Located on the southeast corner of the Plaza de Panama and utilizing the center portion of the 1915 Foreign Arts Building designed by Carleton Winslow, the original structure was modeled on the Hospital of Santa Cruz in Toledo. Remodeled by architect Richard Requa for the 1935-1936 California Pacific International Exposition, the House of Hospitality patio was inspired by the Convent of Guadalajara in Mexico. On central axis with its entrance and in the center of the courtyard is Donal Hord’s sculpture, the “Woman of Tehuantepec,” made of Indiana limestone. The sculpture rests atop a raised, octagonal central tiled fountain and is framed with dense plant groupings in each corner of the patio, with overarching palms framing the view in all directions. The four planting areas are edged with benches that align with the fountain basin, meeting the patio at 45-degree angles, much like the two fountains Requa inserted into his design for the Alcazar Garden. A second floor with specialty rooms and arcades that overlook the central courtyard was also added with Requa’s plans.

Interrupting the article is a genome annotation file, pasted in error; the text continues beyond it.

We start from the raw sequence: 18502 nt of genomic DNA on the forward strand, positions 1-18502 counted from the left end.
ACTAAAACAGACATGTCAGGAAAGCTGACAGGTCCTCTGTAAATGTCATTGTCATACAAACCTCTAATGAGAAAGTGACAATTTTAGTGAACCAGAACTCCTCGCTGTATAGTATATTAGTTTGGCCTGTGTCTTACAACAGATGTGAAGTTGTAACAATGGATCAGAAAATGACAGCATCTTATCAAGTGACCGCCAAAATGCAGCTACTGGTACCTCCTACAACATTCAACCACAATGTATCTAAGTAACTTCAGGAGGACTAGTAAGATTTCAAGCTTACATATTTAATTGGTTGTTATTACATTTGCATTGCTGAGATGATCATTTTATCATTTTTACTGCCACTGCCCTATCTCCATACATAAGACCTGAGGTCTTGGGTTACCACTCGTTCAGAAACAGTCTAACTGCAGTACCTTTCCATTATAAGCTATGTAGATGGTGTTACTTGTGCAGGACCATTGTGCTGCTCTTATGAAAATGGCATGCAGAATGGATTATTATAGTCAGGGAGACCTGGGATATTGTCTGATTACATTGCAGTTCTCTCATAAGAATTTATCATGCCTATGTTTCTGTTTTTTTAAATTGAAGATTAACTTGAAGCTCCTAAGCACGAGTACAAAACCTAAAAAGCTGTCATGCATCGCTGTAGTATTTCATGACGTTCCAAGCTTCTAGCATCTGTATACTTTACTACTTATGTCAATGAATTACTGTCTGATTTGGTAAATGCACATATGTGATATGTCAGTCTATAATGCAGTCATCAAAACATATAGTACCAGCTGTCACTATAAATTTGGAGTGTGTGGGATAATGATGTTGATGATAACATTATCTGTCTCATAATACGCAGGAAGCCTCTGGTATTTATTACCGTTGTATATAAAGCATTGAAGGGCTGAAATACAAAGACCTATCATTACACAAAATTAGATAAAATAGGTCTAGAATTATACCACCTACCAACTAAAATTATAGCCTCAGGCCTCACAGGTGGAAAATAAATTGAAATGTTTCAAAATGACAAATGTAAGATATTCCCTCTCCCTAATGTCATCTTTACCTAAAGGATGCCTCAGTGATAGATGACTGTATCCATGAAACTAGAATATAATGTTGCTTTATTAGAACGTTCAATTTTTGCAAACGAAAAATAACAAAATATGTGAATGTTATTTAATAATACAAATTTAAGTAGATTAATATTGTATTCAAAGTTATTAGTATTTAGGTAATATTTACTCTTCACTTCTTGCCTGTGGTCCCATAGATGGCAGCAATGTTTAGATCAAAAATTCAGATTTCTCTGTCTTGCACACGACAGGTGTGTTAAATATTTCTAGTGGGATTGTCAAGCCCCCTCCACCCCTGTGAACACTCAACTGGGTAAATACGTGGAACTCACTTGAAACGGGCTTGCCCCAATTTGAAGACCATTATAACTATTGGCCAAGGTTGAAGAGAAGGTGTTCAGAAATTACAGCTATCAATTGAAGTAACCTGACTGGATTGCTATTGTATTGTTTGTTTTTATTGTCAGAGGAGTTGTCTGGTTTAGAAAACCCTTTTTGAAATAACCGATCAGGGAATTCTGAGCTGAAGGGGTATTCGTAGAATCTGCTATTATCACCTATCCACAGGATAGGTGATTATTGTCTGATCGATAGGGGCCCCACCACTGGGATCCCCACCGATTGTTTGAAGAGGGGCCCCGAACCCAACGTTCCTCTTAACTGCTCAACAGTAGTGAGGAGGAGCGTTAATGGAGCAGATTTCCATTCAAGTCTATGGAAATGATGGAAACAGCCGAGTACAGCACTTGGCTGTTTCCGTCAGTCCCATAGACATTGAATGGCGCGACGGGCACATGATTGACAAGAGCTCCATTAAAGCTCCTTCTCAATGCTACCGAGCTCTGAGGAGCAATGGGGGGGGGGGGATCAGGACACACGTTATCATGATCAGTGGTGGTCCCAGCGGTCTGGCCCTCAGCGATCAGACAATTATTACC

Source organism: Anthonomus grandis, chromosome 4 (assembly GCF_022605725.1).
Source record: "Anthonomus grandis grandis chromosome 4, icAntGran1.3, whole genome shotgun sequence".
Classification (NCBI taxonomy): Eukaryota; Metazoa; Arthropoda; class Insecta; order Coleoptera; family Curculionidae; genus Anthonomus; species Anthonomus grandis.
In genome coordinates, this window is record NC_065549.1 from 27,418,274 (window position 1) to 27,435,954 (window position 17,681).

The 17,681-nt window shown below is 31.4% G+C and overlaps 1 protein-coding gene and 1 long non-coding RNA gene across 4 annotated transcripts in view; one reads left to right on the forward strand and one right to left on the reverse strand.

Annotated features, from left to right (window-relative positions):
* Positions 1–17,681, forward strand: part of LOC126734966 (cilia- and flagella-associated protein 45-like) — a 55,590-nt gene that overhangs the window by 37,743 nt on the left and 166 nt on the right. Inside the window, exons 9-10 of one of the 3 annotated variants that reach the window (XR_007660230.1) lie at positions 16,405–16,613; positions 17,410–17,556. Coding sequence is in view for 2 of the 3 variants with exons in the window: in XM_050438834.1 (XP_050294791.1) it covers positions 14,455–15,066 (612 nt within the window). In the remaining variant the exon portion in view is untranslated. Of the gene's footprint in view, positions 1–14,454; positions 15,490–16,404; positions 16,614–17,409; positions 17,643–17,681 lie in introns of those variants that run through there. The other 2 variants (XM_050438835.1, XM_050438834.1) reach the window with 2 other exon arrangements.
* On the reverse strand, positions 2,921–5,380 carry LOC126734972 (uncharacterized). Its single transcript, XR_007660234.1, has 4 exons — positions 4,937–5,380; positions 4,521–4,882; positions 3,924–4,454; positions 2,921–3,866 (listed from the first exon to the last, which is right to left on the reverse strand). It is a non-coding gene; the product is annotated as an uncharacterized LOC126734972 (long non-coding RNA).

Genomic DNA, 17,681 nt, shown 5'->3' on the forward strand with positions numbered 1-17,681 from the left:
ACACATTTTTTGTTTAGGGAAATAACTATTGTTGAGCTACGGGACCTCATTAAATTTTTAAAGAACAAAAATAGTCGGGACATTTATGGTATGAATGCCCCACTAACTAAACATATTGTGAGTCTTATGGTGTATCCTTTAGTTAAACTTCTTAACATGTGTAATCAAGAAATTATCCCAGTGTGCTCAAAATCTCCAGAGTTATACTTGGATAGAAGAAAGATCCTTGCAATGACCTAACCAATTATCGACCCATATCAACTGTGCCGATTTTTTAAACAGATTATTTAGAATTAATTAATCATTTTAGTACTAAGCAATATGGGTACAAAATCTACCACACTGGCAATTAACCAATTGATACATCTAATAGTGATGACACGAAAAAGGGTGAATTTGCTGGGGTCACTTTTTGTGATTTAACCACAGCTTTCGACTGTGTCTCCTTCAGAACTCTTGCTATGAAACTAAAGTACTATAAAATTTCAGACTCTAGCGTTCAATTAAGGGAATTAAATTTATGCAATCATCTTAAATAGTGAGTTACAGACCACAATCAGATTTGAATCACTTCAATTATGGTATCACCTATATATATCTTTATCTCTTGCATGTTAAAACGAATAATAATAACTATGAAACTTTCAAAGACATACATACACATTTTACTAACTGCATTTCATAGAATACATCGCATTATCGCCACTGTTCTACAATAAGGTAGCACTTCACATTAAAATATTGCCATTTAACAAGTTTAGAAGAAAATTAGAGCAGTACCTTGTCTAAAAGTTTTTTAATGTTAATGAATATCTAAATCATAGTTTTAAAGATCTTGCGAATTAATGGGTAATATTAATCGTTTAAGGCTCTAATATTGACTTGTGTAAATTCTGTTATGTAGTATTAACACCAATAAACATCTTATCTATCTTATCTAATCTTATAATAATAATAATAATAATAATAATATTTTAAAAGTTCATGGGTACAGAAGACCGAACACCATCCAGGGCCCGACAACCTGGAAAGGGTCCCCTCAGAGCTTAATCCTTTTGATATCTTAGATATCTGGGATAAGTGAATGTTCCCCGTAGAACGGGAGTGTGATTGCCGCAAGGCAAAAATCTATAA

In 1997 the structure was carefully reconstructed and in 1977 was designated a National Historic Landmark as part of Balboa Park.